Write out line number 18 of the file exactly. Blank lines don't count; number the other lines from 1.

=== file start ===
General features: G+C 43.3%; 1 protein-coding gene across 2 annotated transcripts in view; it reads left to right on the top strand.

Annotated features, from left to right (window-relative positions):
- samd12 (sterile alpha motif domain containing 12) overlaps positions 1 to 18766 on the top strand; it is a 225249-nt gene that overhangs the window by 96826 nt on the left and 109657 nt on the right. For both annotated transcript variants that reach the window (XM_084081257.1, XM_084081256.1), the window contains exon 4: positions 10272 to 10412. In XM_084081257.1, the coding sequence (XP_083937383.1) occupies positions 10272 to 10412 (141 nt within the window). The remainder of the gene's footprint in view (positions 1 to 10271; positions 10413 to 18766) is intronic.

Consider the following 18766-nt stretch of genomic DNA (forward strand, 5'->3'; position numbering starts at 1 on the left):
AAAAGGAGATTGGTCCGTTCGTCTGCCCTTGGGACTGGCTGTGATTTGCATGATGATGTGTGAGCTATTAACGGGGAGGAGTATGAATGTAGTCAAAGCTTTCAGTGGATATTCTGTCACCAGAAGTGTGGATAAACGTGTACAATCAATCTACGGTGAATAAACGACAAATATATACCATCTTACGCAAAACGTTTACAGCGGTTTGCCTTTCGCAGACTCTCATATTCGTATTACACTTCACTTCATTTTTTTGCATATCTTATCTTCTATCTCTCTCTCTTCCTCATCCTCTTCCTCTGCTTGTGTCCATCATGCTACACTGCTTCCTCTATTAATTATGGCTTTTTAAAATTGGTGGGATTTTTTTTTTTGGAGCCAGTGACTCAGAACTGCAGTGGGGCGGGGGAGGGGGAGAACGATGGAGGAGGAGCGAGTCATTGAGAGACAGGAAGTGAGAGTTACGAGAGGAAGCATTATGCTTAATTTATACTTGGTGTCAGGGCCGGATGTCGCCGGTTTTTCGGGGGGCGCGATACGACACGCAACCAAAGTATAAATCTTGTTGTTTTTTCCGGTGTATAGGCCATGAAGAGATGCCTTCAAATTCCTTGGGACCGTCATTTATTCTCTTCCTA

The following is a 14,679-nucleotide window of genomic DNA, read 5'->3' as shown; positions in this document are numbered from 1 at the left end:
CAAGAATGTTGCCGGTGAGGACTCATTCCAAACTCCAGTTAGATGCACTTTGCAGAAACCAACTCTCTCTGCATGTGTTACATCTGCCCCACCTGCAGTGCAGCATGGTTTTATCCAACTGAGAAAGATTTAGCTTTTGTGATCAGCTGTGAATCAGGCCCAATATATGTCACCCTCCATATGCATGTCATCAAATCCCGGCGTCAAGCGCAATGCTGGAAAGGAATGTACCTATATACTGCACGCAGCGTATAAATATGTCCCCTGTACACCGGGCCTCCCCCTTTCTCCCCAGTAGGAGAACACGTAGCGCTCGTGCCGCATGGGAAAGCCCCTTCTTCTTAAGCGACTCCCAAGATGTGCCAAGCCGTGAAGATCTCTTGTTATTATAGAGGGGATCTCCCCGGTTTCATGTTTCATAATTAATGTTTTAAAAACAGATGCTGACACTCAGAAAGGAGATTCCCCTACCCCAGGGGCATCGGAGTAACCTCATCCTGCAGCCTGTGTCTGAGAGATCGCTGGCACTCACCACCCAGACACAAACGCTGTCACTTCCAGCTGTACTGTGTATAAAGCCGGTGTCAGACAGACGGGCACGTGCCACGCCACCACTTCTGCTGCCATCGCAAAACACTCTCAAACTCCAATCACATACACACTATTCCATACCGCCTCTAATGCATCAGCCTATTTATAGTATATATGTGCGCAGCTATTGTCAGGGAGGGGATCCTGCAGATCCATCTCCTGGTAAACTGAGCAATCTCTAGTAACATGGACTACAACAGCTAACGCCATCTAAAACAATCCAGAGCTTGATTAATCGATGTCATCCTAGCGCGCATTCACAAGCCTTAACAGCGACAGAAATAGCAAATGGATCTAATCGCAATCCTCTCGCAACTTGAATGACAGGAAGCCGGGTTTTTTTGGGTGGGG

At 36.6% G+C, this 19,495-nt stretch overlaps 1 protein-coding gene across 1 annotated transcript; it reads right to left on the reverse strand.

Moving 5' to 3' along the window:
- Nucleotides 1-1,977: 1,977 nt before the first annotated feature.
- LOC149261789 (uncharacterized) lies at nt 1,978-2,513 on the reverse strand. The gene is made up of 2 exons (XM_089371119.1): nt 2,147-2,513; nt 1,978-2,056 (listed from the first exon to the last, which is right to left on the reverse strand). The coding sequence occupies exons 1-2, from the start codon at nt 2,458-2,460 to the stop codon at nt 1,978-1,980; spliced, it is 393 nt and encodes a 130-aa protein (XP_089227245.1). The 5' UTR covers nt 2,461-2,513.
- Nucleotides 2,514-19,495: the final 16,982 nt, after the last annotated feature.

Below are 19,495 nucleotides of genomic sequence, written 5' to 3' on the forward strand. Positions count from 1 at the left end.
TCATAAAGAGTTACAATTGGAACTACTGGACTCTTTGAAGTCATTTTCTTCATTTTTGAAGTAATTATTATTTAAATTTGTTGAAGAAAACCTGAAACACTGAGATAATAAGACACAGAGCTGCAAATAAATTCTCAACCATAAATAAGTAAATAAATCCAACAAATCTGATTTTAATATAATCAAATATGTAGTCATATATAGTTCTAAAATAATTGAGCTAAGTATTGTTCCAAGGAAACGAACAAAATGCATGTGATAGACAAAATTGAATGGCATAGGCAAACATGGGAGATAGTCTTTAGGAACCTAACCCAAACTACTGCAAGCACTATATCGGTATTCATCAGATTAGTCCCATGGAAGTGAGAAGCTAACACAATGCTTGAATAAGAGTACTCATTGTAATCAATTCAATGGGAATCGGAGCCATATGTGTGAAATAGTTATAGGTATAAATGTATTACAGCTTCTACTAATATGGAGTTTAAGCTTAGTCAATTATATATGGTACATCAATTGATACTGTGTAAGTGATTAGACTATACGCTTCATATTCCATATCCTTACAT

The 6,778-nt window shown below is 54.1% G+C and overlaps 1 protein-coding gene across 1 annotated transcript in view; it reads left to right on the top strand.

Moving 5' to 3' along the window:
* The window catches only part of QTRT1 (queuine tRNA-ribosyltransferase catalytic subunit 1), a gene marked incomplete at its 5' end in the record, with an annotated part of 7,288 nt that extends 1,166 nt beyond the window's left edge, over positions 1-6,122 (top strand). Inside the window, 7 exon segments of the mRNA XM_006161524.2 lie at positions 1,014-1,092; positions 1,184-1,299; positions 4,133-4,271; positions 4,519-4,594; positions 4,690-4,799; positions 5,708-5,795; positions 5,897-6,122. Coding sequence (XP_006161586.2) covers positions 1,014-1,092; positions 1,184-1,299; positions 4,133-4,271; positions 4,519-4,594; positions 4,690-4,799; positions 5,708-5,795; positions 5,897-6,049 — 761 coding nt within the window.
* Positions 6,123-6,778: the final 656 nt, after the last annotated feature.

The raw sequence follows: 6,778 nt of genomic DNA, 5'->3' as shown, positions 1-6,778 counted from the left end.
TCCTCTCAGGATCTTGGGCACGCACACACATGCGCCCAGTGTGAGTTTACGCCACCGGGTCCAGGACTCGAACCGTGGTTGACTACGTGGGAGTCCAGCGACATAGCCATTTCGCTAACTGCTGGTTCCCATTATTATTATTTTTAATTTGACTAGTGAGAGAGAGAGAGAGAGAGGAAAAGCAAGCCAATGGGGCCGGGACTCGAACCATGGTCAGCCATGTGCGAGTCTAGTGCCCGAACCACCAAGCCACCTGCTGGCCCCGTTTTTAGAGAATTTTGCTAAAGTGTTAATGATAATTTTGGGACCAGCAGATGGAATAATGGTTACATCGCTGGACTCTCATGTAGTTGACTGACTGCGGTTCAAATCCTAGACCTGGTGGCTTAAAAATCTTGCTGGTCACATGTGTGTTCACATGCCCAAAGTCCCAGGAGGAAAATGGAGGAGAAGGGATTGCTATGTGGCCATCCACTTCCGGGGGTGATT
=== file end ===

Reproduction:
* Positions 6,123-6,778: the final 656 nt, after the last annotated feature.